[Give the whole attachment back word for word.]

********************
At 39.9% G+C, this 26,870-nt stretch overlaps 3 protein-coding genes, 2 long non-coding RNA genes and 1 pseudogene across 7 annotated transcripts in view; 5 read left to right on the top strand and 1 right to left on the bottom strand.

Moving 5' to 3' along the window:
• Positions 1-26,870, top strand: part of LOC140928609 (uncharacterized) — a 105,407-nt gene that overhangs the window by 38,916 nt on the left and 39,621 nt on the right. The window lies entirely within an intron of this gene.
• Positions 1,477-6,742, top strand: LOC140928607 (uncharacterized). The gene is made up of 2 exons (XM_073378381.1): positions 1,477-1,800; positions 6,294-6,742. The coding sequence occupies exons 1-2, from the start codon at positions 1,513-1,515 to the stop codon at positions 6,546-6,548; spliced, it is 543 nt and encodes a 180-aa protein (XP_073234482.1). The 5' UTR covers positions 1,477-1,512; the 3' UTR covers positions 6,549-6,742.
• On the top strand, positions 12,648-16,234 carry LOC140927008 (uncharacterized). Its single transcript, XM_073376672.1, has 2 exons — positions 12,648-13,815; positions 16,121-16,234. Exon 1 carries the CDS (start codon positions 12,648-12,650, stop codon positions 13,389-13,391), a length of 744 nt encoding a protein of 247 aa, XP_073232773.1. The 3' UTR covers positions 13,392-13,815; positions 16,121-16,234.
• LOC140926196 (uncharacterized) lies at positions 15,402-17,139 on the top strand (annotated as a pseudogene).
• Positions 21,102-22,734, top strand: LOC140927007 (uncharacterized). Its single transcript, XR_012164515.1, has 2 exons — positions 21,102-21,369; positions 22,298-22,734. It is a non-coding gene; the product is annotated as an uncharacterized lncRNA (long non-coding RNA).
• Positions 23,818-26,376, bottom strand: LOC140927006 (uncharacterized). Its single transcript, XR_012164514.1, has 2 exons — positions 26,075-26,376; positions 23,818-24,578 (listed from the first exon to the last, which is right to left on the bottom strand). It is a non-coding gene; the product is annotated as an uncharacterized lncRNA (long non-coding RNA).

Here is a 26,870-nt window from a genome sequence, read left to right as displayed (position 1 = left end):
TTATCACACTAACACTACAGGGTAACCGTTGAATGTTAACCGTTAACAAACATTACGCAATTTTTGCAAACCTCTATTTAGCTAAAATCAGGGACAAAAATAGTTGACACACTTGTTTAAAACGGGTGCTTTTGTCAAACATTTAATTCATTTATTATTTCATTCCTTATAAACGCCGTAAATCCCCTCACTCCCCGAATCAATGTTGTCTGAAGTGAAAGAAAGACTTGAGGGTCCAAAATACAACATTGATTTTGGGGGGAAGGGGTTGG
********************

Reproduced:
At 39.9% G+C, this 26,870-nt stretch overlaps 3 protein-coding genes, 2 long non-coding RNA genes and 1 pseudogene across 7 annotated transcripts in view; 5 read left to right on the top strand and 1 right to left on the bottom strand.

Moving 5' to 3' along the window:
• Positions 1-26,870, top strand: part of LOC140928609 (uncharacterized) — a 105,407-nt gene that overhangs the window by 38,916 nt on the left and 39,621 nt on the right. The window lies entirely within an intron of this gene.
• Positions 1,477-6,742, top strand: LOC140928607 (uncharacterized). The gene is made up of 2 exons (XM_073378381.1): positions 1,477-1,800; positions 6,294-6,742. The coding sequence occupies exons 1-2, from the start codon at positions 1,513-1,515 to the stop codon at positions 6,546-6,548; spliced, it is 543 nt and encodes a 180-aa protein (XP_073234482.1). The 5' UTR covers positions 1,477-1,512; the 3' UTR covers positions 6,549-6,742.
• On the top strand, positions 12,648-16,234 carry LOC140927008 (uncharacterized). Its single transcript, XM_073376672.1, has 2 exons — positions 12,648-13,815; positions 16,121-16,234. Exon 1 carries the CDS (start codon positions 12,648-12,650, stop codon positions 13,389-13,391), a length of 744 nt encoding a protein of 247 aa, XP_073232773.1. The 3' UTR covers positions 13,392-13,815; positions 16,121-16,234.
• LOC140926196 (uncharacterized) lies at positions 15,402-17,139 on the top strand (annotated as a pseudogene).
• Positions 21,102-22,734, top strand: LOC140927007 (uncharacterized). Its single transcript, XR_012164515.1, has 2 exons — positions 21,102-21,369; positions 22,298-22,734. It is a non-coding gene; the product is annotated as an uncharacterized lncRNA (long non-coding RNA).
• Positions 23,818-26,376, bottom strand: LOC140927006 (uncharacterized). Its single transcript, XR_012164514.1, has 2 exons — positions 26,075-26,376; positions 23,818-24,578 (listed from the first exon to the last, which is right to left on the bottom strand). It is a non-coding gene; the product is annotated as an uncharacterized lncRNA (long non-coding RNA).

Here is a 26,870-nt window from a genome sequence, read left to right as displayed (position 1 = left end):
TTATCACACTAACACTACAGGGTAACCGTTGAATGTTAACCGTTAACAAACATTACGCAATTTTTGCAAACCTCTATTTAGCTAAAATCAGGGACAAAAATAGTTGACACACTTGTTTAAAACGGGTGCTTTTGTCAAACATTTAATTCATTTATTATTTCATTCCTTATAAACGCCGTAAATCCCCTCACTCCCCGAATCAATGTTGTCTGAAGTGAAAGAAAGACTTGAGGGTCCAAAATACAACATTGATTTTGGGGGGAAGGGGTTGG